BOOK REVIEW – Great Lakes Warships, 1812-1815

lardas-great-lakesBy Mark Lardas, Osprey Publishing, Oxford, United Kingdom (2010)

Reviewed by Diana L. Ahmad, Ph.D.

For a book of only forty-eight pages, this publication provides an excellent overview of the Great Lakes ships of the War of 1812. An amateur historian, the author, Mark Lardas, trained as a Naval Architecture and Marine Engineer, but worked at the Johnson Space Center for a time. Lardas devotes as much time to describing the vessels as he does to explaining the battles in which the ships participated.

At first, the British and American navies used ocean-going vessels for Great Lakes fighting; however, soon ships were built on the lakes using the timbers, materials, and labor available in the area. Salt-water ships used a different design than their fresh-water cousins as ships operating in the Great Lakes did not need to fear shipworms that bored through the wooden hulls. Also fresh-water ships did not need large storage spaces for drinking water and supplies as they were rarely more than two days away from a harbor for food stuffs and drinking water could be obtained by dragging buckets behind the ships as they sailed. The author noted that lakes’ warships were less stable than ocean vessels because of the difference in the ships’ centers of gravity.  Without needing to carry heavy supplies and not being copper-bottomed, the center of gravity was much higher on the Great Lakes vessels making them less stable. Many of the ships, on both sides of the conflict, started with few guns and few sailors. Initially, the British and the Americans used members of the Army to man their ships. The author’s description of wartime shipbuilding well demonstrates the difficulties the two sides had in building the ships, such as the non-availability of seasoned timber, many different types of woods used, and the lack of experienced ship builders.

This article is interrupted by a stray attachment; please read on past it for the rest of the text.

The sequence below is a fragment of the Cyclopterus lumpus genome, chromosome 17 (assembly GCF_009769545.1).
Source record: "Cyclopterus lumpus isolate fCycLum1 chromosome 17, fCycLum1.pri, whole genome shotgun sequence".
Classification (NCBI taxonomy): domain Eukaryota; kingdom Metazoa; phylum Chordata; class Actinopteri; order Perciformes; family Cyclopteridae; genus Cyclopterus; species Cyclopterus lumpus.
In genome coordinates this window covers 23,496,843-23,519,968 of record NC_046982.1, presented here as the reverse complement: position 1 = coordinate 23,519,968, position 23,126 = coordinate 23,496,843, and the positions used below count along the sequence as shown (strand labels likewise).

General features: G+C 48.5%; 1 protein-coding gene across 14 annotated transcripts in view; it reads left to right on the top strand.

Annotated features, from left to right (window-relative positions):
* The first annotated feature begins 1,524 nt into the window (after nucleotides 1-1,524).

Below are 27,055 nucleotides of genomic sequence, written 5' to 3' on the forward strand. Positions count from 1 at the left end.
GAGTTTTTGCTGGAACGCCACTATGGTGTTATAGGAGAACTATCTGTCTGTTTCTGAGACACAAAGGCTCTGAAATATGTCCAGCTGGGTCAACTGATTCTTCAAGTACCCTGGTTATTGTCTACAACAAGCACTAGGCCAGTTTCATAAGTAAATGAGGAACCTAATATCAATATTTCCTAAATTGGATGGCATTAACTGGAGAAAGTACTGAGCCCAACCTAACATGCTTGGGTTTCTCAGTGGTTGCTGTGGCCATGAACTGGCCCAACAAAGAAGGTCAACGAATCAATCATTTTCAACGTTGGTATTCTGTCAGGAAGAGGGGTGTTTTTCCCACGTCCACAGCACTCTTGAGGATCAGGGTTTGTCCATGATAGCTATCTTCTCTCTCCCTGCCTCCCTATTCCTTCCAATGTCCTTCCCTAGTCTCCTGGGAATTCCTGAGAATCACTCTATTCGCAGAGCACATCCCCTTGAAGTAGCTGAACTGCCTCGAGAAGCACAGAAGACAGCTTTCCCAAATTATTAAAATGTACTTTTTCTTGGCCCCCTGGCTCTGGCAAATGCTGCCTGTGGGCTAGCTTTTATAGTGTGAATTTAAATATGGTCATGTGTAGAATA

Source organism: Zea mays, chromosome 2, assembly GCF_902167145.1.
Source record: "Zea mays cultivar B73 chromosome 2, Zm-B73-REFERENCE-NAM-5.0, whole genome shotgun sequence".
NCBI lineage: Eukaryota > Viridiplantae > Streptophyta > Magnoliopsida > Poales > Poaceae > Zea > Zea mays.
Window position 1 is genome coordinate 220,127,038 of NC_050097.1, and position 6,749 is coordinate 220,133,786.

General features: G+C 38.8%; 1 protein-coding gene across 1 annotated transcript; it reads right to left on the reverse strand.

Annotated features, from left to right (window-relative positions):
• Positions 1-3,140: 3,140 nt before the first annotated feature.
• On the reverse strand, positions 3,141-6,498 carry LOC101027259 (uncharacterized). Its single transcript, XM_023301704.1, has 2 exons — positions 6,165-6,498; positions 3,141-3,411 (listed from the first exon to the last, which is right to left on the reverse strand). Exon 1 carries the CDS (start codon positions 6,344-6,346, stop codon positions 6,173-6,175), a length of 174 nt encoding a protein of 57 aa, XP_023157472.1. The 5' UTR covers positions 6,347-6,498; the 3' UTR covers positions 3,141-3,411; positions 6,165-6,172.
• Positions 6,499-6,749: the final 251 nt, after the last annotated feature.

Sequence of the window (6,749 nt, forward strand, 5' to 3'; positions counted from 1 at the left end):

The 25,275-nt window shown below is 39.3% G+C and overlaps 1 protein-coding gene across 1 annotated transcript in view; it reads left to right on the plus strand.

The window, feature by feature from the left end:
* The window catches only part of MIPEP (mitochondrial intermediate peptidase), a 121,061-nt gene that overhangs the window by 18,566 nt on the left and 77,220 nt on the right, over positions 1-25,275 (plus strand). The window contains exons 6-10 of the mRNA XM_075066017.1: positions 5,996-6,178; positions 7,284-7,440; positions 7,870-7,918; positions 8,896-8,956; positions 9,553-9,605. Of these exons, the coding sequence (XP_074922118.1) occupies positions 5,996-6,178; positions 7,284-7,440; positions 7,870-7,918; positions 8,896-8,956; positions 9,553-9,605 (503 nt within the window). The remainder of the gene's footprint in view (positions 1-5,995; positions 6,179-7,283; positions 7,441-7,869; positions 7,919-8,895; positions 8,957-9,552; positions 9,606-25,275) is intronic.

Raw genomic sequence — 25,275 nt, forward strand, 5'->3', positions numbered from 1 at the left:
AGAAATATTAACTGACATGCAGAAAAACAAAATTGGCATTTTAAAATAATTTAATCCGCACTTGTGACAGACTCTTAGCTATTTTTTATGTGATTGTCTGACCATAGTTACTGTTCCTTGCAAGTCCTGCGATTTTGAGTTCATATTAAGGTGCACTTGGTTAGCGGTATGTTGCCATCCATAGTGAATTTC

In addition to the trials and tribulations of building or altering vessels for use as naval ships operating on fresh-water, the author well describes the operations on the lakes. He explains the actions of the British, as well as those of the Americans. Although providing little new information, the author well-describes the major battles, the important naval commanding officers, and the results of the battles. Many of the ships were captured by the opposing side, refitted and renamed and sent back into battle. Lardas’ ability to easily follow the ships from one battle to the next and from one side of the conflict to the other is amazing. Precisely how many vessels were involved in the fresh-water battles is uncertain because of the constant renaming of the ships.

The book provides wonderful illustrations from such collections as the Library of Congress, the United States Navy History and Heritage Command, and his own collection. These illustrations depict the officers of the ships, ships in action, as well as the interior of the vessels.

The book provides thirteen pages detailing the major ships of the conflict listing their displacement, armament, dimensions, and complement, as well as when they were built and entered the conflict. Within this listing, the author additionally gives readers the names of the ship builders when that information was known. The array of vessel types that operated in the War of 1812 in such a limited theater was astounding.

The author easily defines the nautical terms he uses throughout the book, in addition to providing a glossary.  Although there are no citations, there is an excellent, albeit brief, bibliography providing readers a great place to start their more serious study of the Navy in the War of 1812. This short work gives readers a delightful beginning to their reading on the naval battles of the conflict. Without the book’s going into great detail, Lardas offers an excellent introduction to the battles, the leaders, and the builders of the vessels.

Dr. Ahmad is with Missouri University of Science and Technology at Rolla.

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